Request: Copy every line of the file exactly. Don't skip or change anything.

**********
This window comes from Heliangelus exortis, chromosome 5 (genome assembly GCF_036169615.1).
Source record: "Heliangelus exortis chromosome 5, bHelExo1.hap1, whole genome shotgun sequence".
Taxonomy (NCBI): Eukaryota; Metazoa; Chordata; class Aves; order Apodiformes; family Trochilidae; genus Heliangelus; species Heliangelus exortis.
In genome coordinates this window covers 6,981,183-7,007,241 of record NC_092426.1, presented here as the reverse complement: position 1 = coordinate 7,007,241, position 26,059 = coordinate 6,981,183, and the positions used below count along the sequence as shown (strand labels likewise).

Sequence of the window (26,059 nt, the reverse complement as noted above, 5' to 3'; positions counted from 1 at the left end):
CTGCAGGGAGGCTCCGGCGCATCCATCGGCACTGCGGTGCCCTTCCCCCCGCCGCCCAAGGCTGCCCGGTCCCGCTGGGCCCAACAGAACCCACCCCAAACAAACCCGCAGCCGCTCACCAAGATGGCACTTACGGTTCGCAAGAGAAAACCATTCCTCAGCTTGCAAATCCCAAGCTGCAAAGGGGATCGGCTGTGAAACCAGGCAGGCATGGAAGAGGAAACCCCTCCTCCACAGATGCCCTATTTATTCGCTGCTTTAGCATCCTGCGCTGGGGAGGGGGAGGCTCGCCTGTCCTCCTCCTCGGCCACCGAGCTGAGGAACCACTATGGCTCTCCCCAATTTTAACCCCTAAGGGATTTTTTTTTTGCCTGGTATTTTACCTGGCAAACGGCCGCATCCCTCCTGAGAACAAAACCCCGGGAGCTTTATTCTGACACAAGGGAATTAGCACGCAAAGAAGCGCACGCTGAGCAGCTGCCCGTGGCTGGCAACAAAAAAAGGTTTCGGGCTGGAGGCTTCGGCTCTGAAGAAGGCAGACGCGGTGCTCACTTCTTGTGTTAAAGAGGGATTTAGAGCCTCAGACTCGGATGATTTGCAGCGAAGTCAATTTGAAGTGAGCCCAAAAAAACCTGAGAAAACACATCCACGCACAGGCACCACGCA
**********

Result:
This window comes from Heliangelus exortis, chromosome 5 (genome assembly GCF_036169615.1).
Source record: "Heliangelus exortis chromosome 5, bHelExo1.hap1, whole genome shotgun sequence".
Taxonomy (NCBI): Eukaryota; Metazoa; Chordata; class Aves; order Apodiformes; family Trochilidae; genus Heliangelus; species Heliangelus exortis.
In genome coordinates this window covers 6,981,183-7,007,241 of record NC_092426.1, presented here as the reverse complement: position 1 = coordinate 7,007,241, position 26,059 = coordinate 6,981,183, and the positions used below count along the sequence as shown (strand labels likewise).

Sequence of the window (26,059 nt, the reverse complement as noted above, 5' to 3'; positions counted from 1 at the left end):
CTGCAGGGAGGCTCCGGCGCATCCATCGGCACTGCGGTGCCCTTCCCCCCGCCGCCCAAGGCTGCCCGGTCCCGCTGGGCCCAACAGAACCCACCCCAAACAAACCCGCAGCCGCTCACCAAGATGGCACTTACGGTTCGCAAGAGAAAACCATTCCTCAGCTTGCAAATCCCAAGCTGCAAAGGGGATCGGCTGTGAAACCAGGCAGGCATGGAAGAGGAAACCCCTCCTCCACAGATGCCCTATTTATTCGCTGCTTTAGCATCCTGCGCTGGGGAGGGGGAGGCTCGCCTGTCCTCCTCCTCGGCCACCGAGCTGAGGAACCACTATGGCTCTCCCCAATTTTAACCCCTAAGGGATTTTTTTTTTGCCTGGTATTTTACCTGGCAAACGGCCGCATCCCTCCTGAGAACAAAACCCCGGGAGCTTTATTCTGACACAAGGGAATTAGCACGCAAAGAAGCGCACGCTGAGCAGCTGCCCGTGGCTGGCAACAAAAAAAGGTTTCGGGCTGGAGGCTTCGGCTCTGAAGAAGGCAGACGCGGTGCTCACTTCTTGTGTTAAAGAGGGATTTAGAGCCTCAGACTCGGATGATTTGCAGCGAAGTCAATTTGAAGTGAGCCCAAAAAAACCTGAGAAAACACATCCACGCACAGGCACCACGCA